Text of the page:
CAPC approves multiple marketing support fund requests
The Eureka Springs City Advertising
and Promotion Commission expressed
its support for several community projects
on Wednesday, Feb. 14.
The commission considered several
marketing support fund requests at its
regular meeting, starting with the first
annual Off the Beaten Path. Chris Fischer,
one of the event’s organizers, said the
event will take place during May Festival
of the Arts and will expose visitors
and locals to all the natural resources in
and around Eureka Springs. The event
has many objectives, Fischer said.
“The goal of these activities is to
present the natural resources of Eureka
Springs to a broader audience as well as
increase the knowledge of those who are
already interested,” Fischer said. “We
also hope to promote long-term stewardship
and conservation to sustain our local
biodiversity and habitats.”
Another goal, he said, is to show the
importance of the unique landscape in
“We’re going to structure our activities.
We’re planning to go through downtown
to look at our Native Plant Garden
site, to use parks and trails and the spring
reservations through town to get folks familiar
with Eureka’s environment and to
share that environment with the business
landscape the best we can,” Fischer said.
He’s already spoken with Chip Ford,
the creator of the Eureka Springs App,
about getting information on the event in
“There’s very pertinent information
the phones can deliver while the event is
going on,” Fischer said.
The commission could help the event,
Fischer said, by helping print handouts
for those who attend. Fischer said these
handouts won’t just be useful for the
“Those will be used by people who
come back to town often,” Fischer said.
“It’s not May 2018-driven only. It’ll act
as a resource guide for the town.”
Commissioner David Mitchell moved
to spend $1,200 to help the event, and
the commission unanimously agreed to
The commission then heard from Dee
Bright, who spoke on behalf of the Eureka
Springs Preservation Society’s annual
Christmas Tour of Homes. She said last
year’s event went better than expected.
“This past year was the best ever. We
broke all our records,” she said, saying
there were nearly 1,000 people in attendance.
Because the tour changes every year,
chairwoman Susan Harman said, it could
be good to integrate the information from
past tours into the app. Commissioner
Carol Wright agreed.
“You move locations each year and
each one of those is something people,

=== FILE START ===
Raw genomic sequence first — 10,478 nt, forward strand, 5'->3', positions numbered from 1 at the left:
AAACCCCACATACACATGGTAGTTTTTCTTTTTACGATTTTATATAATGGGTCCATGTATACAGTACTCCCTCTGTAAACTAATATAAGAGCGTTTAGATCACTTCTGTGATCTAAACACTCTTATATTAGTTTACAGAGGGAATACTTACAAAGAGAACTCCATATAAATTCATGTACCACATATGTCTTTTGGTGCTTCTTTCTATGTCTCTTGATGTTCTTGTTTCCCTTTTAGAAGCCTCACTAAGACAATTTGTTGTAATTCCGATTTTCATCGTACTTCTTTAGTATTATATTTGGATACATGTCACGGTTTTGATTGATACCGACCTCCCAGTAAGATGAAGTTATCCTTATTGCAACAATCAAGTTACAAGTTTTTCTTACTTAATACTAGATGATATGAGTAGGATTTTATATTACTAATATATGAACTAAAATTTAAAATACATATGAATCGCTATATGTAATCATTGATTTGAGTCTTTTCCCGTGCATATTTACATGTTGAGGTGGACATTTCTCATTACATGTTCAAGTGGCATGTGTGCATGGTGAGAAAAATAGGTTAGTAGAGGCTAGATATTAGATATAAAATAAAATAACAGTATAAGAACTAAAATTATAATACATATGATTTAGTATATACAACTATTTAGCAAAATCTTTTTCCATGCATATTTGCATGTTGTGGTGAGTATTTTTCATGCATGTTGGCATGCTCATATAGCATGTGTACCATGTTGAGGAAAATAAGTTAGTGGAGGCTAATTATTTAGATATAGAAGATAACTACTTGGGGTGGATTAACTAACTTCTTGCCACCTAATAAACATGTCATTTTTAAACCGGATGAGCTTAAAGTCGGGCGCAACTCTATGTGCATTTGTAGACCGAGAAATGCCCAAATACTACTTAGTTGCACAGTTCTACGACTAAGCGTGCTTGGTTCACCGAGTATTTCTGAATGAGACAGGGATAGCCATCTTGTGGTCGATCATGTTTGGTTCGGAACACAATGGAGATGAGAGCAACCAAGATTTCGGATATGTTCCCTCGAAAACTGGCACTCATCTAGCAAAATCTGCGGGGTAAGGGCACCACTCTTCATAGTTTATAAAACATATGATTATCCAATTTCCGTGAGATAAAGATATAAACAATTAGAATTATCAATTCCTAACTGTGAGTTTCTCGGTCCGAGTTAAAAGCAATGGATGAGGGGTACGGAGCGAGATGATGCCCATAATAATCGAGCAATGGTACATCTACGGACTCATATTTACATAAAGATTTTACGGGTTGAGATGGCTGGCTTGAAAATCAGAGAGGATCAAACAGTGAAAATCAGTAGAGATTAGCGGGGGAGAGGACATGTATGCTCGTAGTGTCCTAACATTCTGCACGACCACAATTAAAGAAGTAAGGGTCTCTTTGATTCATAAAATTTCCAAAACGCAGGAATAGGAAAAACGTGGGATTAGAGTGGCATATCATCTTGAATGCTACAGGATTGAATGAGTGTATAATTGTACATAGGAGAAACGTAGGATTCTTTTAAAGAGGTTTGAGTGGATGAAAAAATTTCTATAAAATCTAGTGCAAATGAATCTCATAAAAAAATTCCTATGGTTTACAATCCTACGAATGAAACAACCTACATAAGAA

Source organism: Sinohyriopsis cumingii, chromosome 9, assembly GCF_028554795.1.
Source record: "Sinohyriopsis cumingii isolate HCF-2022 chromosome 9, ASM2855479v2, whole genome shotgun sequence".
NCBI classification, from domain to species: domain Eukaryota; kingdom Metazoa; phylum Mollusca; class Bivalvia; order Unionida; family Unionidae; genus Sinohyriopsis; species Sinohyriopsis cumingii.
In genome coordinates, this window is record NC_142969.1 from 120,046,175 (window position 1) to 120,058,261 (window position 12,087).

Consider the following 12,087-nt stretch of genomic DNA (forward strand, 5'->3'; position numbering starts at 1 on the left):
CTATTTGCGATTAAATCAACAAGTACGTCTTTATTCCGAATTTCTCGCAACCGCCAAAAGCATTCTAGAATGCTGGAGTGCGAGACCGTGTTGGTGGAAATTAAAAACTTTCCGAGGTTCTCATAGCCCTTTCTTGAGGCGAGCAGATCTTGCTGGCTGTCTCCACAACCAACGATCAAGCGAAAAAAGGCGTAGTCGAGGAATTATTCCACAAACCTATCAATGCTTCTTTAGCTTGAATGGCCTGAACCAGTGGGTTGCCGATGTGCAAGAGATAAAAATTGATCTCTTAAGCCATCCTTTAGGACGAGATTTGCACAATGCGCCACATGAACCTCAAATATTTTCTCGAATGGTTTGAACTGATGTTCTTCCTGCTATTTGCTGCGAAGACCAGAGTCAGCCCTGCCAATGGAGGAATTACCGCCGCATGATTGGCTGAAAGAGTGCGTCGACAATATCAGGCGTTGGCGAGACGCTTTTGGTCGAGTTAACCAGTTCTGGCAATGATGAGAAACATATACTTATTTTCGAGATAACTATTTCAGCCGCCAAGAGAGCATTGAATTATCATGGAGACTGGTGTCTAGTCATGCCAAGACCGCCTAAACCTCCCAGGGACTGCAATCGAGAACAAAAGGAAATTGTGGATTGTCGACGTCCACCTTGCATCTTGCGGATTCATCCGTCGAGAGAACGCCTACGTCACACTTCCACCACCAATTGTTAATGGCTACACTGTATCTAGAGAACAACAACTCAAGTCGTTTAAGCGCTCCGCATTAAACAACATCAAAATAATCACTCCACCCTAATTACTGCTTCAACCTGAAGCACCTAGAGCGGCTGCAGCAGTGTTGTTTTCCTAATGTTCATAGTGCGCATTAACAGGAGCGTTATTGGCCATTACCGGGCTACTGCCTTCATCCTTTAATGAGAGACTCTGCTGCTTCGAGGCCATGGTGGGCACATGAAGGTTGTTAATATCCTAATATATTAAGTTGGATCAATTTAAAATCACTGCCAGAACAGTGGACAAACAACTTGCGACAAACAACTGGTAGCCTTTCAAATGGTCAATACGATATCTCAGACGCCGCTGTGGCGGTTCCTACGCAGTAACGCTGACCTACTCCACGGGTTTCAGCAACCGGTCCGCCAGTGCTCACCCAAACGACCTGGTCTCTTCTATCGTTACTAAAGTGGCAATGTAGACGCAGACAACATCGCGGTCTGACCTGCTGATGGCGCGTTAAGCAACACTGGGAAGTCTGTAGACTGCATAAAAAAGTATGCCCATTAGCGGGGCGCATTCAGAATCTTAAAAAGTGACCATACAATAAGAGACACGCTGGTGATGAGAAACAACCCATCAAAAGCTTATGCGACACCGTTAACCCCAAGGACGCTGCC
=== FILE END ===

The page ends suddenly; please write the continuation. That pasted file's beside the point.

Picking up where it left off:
as a visitor, I think, would really enjoy,”
Wright said. “I would personally love to
take visitors where it was this year and
show them unique houses and be able to
describe historically and architecturally
what’s going on.”
Dee Bright said she’d work with Ford
to make the information available on the
app. The commission voted, unanimously
agreeing to support the event. The
commission also approved marketing
support fund requests from Springtime
in the Ozarks, the Veterans Day Parade
and Books in Bloom.
In other business, the commission
considered Greg Moon’s application to
join the commission. Moon said he’s
lived in Eureka Springs for quite some
time, leaving three years ago and returning
recently to manage The Rowdy
Beaver restaurant. Moon described his
experience in tourism, saying he worked
at the Ritz Carlton in Laguna Beach, Calif.,
for 20 years.
“I’ve served on other commissions
and have a good background in tourism,
and I think I have a lot to offer,” Moon
Commissioner Terry McClung moved
to add Greg Moon to the commission,
and the commission unanimously voted
to do so.
The commission moved on to take
care of some beginning-of-the-year
housekeeping items, agreeing to continue
meeting at 6 p.m. on the second
Wednesday of the month in The Auditorium.
The commission approved authorizing
McClung, Harman, director
Mike Maloney and finance director Rick
Bright to sign financial documents and
heard from Bright about proposed merit
raises. Bright said the cost of living wage
increases won’t affect the 2018 budget
but merit raises would be an extra expense.
“If you wanted to do the 2 percent
merit raise … it’s my understanding that
the city just has a pool of money for the
best employees that rank the best until
the money’s gone,” Bright said. “Of
course, our money is separate from the
city, so it would all come out of our bank
Mitchell said he isn’t sure about the
way the city hands out merit raises.
“There’s just something odd about the
city and the merit raises, to be perfectly
honest,” Mitchell said. “I highly question
it’s a merit system. I just think it’s going
to be fraught with more trouble and
there’s no history behind it.”
Commissioner Bobbi Foster asked
how often CAPC employees are evaluated,
and Bright said evaluations have occurred
once in the six years he’s worked
in the office. Harman agreed with Mitchell,
saying she couldn’t get behind merit
raises until recent performance reviews
“There hasn’t been anything done, so
personally I would feel better doing merit
increases if we had some sort of history,”
Harman said. “We don’t have that
Mitchell moved to decline the merit
raises, and the commission unanimously
agreed to do so.
The commission’s next regular meeting
is scheduled for 6 p.m. Wednesday,
March 14, at The Auditorium.